Reaching the point when you and your parents know they need long-term care outside the home can be very difficult and emotional. You want the best for your parents in these final years of their lives, and trying to find a place that meets all your criteria is no small challenge, especially when you have a price range. Genworth Financial reports that the 2017 median cost of one month at an assisted living facility in Texas was $3,500. A semiprivate room in a Texas nursing home was $4,563.

Those who have low income qualify for financial assistance through Medicaid programs in Texas. What if your parents are above the maximum income and have too many assets for Medicaid but still not enough means for the expense of long-term care?

Exemptions

First, know which assets are exempt from the state’s limits. These can differ depending on your parents’ situation. Possibilities include your parents’ home, vehicles, end-of-life accounts and certain retirement accounts. Factoring in these can be enough to bring down their total. Whether both your parents are applying for benefits or only one is (single or married) determines what the income and asset limits are.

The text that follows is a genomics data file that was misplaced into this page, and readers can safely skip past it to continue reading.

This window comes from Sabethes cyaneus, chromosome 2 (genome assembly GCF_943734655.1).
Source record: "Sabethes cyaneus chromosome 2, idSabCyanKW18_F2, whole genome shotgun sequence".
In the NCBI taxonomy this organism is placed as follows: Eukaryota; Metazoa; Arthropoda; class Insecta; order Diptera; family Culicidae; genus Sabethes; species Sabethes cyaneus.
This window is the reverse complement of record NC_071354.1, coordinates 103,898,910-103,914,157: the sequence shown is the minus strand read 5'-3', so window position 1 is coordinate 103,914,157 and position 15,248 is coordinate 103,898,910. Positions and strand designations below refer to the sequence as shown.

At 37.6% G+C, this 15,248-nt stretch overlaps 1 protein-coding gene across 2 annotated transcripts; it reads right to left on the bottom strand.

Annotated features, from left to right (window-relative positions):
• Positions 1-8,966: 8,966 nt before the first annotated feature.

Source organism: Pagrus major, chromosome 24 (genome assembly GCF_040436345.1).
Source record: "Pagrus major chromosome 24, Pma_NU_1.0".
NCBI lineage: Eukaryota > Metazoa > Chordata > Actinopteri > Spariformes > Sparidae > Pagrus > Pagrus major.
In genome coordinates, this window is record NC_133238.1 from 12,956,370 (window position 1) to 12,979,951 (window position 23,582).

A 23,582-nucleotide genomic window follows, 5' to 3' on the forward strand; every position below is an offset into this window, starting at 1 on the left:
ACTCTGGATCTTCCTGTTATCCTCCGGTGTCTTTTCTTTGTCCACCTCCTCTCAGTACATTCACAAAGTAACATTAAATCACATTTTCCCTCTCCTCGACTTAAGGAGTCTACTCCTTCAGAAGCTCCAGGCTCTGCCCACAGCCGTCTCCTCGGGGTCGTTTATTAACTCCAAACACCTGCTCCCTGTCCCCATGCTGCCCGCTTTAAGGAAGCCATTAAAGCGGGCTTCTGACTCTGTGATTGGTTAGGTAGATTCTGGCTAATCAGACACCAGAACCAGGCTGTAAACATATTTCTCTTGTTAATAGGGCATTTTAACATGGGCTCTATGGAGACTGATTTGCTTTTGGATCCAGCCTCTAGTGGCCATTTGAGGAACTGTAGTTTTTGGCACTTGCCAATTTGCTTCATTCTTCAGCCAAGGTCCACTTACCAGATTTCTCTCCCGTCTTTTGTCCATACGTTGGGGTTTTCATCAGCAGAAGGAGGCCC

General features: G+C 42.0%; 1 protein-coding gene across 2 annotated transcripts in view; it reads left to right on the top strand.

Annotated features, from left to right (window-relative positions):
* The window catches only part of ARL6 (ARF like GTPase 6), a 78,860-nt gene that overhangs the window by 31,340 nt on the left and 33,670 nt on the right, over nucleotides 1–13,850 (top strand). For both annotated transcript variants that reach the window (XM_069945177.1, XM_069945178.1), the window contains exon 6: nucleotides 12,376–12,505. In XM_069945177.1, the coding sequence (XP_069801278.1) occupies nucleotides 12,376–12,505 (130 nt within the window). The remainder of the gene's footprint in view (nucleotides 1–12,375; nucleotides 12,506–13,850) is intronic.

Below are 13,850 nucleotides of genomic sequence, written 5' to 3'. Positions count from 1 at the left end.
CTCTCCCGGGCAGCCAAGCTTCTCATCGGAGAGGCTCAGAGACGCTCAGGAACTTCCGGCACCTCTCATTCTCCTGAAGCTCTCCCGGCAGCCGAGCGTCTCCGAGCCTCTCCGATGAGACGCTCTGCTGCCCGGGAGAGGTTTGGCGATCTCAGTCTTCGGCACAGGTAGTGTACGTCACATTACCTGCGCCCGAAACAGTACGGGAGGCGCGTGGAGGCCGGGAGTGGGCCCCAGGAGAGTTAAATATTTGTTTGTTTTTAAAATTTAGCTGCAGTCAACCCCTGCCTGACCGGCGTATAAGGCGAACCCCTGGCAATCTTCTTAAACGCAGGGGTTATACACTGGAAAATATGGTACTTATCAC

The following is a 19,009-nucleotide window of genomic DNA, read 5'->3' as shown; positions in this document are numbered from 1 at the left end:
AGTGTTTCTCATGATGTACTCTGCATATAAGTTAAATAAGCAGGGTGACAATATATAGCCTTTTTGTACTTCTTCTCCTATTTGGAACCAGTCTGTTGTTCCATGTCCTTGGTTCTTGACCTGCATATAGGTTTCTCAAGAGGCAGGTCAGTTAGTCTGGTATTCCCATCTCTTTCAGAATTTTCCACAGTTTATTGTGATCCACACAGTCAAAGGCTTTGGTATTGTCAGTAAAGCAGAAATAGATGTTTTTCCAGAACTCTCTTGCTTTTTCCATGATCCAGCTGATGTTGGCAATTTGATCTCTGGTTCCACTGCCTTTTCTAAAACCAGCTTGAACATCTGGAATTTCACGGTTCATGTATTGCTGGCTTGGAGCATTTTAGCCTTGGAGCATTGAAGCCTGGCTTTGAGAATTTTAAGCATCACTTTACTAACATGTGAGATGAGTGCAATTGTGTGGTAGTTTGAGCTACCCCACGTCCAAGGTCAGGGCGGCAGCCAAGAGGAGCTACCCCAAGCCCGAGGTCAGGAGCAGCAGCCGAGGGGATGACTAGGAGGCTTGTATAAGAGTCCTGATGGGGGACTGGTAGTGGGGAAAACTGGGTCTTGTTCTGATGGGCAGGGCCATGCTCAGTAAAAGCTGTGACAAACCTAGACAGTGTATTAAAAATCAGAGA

Spending down

It is possible for your parents to spend and move around money in order to qualify. For example, if only one parent is applying, he or she can transfer some income and assets to the other parent, as the limit for the community spouse is much higher than for the applicant. Other options may include the following:

  • Establishing an irrevocable trust for funeral expenses
  • Setting up a Miller trust for extra income to pay medical bills
  • Modifying the home, such as to accommodate wheelchairs
  • Eliminating debt
  • Buying medical devices their insurance does not cover
  • Using a Transfer on Death deed

Note that the rules concerning these actions are strict and complicated. Making a wrong move can prevent eligibility for years; therefore, it is wise to have professional guidance for this part.